Mutation detection by fluorescent chemical cleavage: application to hemophilia B

PCR Methods Appl. 1994 Apr;3(5):268-71. doi: 10.1101/gr.3.5.268.


Chemical mismatch detection when combined with PCR or RT-PCR amplification represents one of the most efficient mutation screening methods. This procedure has been used for the analysis of both large populations of mutants and large and complex genes because it detects and locates virtually all sequence variations in segments of DNA of up to 1.7 kb cleaving at, and/or adjacent to, mismatches in heteroduplexes formed by target and probe DNA. By using fluorescent tags and an automatic gel scanning system, the efficiency of the method has been increased fourfold with gains also in the safety and quality control of probes and in the flexibility of the procedure. Using 12 hemophilia B patients, 8 with known mutations and 4 chosen at random, we show how the chemical mismatch cleavage of up to four DNA segments can be multiplexed and examined in a single gel lane and how the increase in efficiency thus obtained can be used either totally to maximize the DNA screened per lane or partly to locate the mutation unequivocally so that only one sequencing reaction is needed to characterize it fully.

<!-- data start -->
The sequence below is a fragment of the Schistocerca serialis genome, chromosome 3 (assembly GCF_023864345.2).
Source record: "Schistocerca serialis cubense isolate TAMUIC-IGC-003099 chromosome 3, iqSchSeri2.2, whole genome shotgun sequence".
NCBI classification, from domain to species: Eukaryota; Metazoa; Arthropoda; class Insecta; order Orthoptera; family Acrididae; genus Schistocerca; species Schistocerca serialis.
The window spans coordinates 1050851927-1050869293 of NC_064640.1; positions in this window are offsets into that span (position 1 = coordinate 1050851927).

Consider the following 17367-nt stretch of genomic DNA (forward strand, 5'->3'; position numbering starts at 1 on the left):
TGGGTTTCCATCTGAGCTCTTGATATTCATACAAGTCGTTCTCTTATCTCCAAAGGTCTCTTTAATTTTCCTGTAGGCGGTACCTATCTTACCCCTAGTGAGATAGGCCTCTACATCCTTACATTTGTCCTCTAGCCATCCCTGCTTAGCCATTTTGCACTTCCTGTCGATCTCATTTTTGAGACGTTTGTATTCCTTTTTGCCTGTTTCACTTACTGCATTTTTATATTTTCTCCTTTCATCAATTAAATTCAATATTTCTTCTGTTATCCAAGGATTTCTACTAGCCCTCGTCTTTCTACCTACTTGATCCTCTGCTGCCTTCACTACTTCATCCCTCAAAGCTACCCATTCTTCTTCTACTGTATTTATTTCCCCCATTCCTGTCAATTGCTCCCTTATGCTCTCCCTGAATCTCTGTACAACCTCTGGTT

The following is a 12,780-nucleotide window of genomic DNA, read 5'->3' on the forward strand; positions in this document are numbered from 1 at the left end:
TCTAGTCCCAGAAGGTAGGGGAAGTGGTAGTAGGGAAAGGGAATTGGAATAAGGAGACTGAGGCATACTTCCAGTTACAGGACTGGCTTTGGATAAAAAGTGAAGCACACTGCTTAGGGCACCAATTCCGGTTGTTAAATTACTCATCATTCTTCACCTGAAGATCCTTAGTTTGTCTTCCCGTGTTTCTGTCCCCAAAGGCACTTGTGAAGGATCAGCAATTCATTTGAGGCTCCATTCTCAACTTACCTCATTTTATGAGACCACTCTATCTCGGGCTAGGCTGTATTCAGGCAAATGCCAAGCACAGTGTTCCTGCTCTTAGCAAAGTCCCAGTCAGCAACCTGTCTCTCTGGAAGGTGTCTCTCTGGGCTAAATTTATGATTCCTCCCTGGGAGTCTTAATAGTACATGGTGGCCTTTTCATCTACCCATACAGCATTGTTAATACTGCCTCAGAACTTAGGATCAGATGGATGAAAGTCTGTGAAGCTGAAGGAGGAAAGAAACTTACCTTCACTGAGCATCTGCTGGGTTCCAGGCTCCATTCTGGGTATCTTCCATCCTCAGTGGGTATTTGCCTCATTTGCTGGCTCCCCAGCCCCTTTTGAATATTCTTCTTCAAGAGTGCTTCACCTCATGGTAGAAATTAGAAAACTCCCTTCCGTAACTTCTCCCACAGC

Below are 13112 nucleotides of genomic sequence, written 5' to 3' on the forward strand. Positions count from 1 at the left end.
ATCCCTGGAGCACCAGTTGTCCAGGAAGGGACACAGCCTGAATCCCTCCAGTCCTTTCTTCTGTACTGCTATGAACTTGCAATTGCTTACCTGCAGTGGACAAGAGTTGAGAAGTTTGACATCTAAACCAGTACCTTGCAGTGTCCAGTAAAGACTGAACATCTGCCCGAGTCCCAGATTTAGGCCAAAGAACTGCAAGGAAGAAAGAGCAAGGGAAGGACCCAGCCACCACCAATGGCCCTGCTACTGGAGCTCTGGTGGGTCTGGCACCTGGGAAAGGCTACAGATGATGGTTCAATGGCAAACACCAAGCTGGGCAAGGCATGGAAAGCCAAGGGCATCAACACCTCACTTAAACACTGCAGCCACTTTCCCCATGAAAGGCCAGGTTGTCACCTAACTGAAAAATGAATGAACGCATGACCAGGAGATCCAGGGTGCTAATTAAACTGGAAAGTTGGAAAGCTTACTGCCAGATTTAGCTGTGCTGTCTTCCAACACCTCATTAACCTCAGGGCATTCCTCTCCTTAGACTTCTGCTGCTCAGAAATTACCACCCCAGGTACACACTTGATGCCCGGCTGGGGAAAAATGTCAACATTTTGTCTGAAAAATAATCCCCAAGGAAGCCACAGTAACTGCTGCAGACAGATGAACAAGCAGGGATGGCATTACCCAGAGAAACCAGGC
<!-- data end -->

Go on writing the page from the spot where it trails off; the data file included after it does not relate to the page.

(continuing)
Publication types

  • Research Support, Non-U.S. Gov't

MeSH terms

  • DNA Mutational Analysis / methods*
  • Exons
  • Fluorescence
  • Hemophilia B / genetics*
  • Humans
  • Polymerase Chain Reaction